#28 HP

HP
  • Member

  • 14,381 posts
  • Joined: October 99

Posted 24 July 2014 - 15:32

Why bring Shumi into this?   

 

It is LdM and his decisions broke Ferrari.  When you sail away from your core business (building racing machines) and pretend to be a Global Marketing and Branding company flirting with a mega sponsor this is what happens.   You cannot make racing decisions under the influence of commercial considerations.   When you do that, and add a dose of CYA corporate culture... bingo.  

At the same time, LdM is responsible for the last championship won before the 20 years lean time, and once he was called back, he made the decisions that ultimately led to the dream team. Is he past his selling date? Maybe, but he wouldn't be the first leader of a company to see the value to return to it's core business and act upon. He hass done it before, and I'd think he'd do it again.



#29 garagetinkerer

garagetinkerer
  • Member

  • 2,731 posts
  • Joined: October 13

Posted 24 July 2014 - 15:38

No, with their budget and framework they SHOULD be competitive most years.. they just simply don't have a car designer good enough. They have a great engine team, good track team, great drivers but the fundamentals of the chassis they keep producing are not competitive with redbull, the better mclarens and now merc. They keep starting each year on the back foot because of it and it is not actually good enough.

Well, for this year no one was anywhere near the budget available to Mercedes... Not RBR, nor Ferrari.

 

However, as a tifoso, it was sad to see the dream team come apart as it did, and if you believe how things came apart, it boiled down to Monty wanting more influence at Ferrari. The team was and is always bigger than one man, and perhaps Monty will do well to remember it himself. I like Monty for not only got Ferrari all respectable in road car business, he also got them to be the most successful team through right hiring and so on.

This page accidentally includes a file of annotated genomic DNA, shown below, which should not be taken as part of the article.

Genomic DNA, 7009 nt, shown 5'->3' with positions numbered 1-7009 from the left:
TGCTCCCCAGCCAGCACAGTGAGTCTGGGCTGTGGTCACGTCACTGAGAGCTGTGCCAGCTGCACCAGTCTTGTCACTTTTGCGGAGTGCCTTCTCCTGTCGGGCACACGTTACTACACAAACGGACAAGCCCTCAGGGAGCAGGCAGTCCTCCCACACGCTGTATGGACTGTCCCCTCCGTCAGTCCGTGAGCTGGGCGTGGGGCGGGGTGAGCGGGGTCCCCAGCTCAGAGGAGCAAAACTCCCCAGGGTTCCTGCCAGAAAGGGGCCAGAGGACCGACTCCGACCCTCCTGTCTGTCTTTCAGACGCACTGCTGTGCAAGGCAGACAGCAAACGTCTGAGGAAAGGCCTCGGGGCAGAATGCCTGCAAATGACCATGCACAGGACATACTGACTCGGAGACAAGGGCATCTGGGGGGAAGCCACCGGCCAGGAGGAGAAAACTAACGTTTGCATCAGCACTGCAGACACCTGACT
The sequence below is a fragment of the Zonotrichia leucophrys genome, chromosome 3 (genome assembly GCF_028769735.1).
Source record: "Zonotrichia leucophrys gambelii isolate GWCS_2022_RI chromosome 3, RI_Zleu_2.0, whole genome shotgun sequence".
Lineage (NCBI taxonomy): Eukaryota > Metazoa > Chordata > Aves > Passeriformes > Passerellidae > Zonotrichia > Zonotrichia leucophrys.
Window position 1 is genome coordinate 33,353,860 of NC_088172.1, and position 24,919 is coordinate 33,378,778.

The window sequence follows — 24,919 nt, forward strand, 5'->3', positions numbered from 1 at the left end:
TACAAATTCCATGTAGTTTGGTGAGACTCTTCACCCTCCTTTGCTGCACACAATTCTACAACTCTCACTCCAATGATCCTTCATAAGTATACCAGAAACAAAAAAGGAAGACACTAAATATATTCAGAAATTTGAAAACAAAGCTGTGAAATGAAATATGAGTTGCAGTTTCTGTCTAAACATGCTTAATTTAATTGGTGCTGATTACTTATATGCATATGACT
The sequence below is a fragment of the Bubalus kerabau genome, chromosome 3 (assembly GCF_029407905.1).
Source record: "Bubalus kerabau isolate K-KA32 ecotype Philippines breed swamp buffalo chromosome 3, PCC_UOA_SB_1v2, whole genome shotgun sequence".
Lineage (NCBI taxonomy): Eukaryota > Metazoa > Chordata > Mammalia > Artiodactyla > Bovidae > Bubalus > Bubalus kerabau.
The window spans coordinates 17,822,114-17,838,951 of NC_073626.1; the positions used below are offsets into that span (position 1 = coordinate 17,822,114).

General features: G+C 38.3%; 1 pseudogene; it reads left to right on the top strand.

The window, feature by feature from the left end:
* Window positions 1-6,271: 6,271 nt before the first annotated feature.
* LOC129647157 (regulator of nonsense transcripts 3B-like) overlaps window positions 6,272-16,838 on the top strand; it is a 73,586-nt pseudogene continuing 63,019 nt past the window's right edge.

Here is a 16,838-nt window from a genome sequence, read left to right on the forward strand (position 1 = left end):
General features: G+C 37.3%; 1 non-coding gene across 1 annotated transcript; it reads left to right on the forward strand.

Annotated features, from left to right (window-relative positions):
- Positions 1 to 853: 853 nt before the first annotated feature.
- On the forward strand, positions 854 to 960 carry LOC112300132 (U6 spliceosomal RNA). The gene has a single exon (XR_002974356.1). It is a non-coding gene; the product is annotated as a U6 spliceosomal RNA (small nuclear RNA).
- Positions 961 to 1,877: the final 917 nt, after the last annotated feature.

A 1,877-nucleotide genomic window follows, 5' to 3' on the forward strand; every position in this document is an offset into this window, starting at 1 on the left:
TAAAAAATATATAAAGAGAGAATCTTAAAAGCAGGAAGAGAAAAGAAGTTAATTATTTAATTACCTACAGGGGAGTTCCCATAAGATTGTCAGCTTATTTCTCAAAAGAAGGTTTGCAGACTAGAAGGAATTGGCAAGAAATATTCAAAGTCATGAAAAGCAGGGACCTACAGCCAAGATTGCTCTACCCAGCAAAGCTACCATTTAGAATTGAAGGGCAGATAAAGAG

The answer is a "No!" Schumacher/ Todt/ Brawn et. all got Ferrari into focus once again on track and glory and records.



#30 wrcva

wrcva
  • Member

  • 1,044 posts
  • Joined: January 10

Posted 24 July 2014 - 15:43

At the same time, LdM is responsible for the last championship won before the 20 years lean time, and once he was called back, he made the decisions that ultimately led to the dream team. Is he past his selling date? Maybe, but he wouldn't be the first leader of a company to see the value to return to it's core business and act upon. He hass done it before, and I'd think he'd do it again.

 

You might be right.  My impression is that he had a pretty good leadership team in place for the racing units while he was more focused on expanding the road car business.   Dom was very light weight and inexperienced puppy (compared to Todd/Brawn), and that may have pulled him in further to micro-manage the racing side as well... regardless, I'll put everything on him in the post Todd/Brawn/Shumi era



#31 KnucklesAgain

KnucklesAgain
  • Member

  • 5,137 posts
  • Joined: February 10

Posted 24 July 2014 - 20:13

Why bring Shumi into this?   

 

It is LdM and his decisions broke Ferrari.  When you sail away from your core business (building racing machines) and pretend to be a Global Marketing and Branding company flirting with a mega sponsor this is what happens.   You cannot make racing decisions under the influence of commercial considerations.   When you do that, and add a dose of CYA corporate culture... bingo.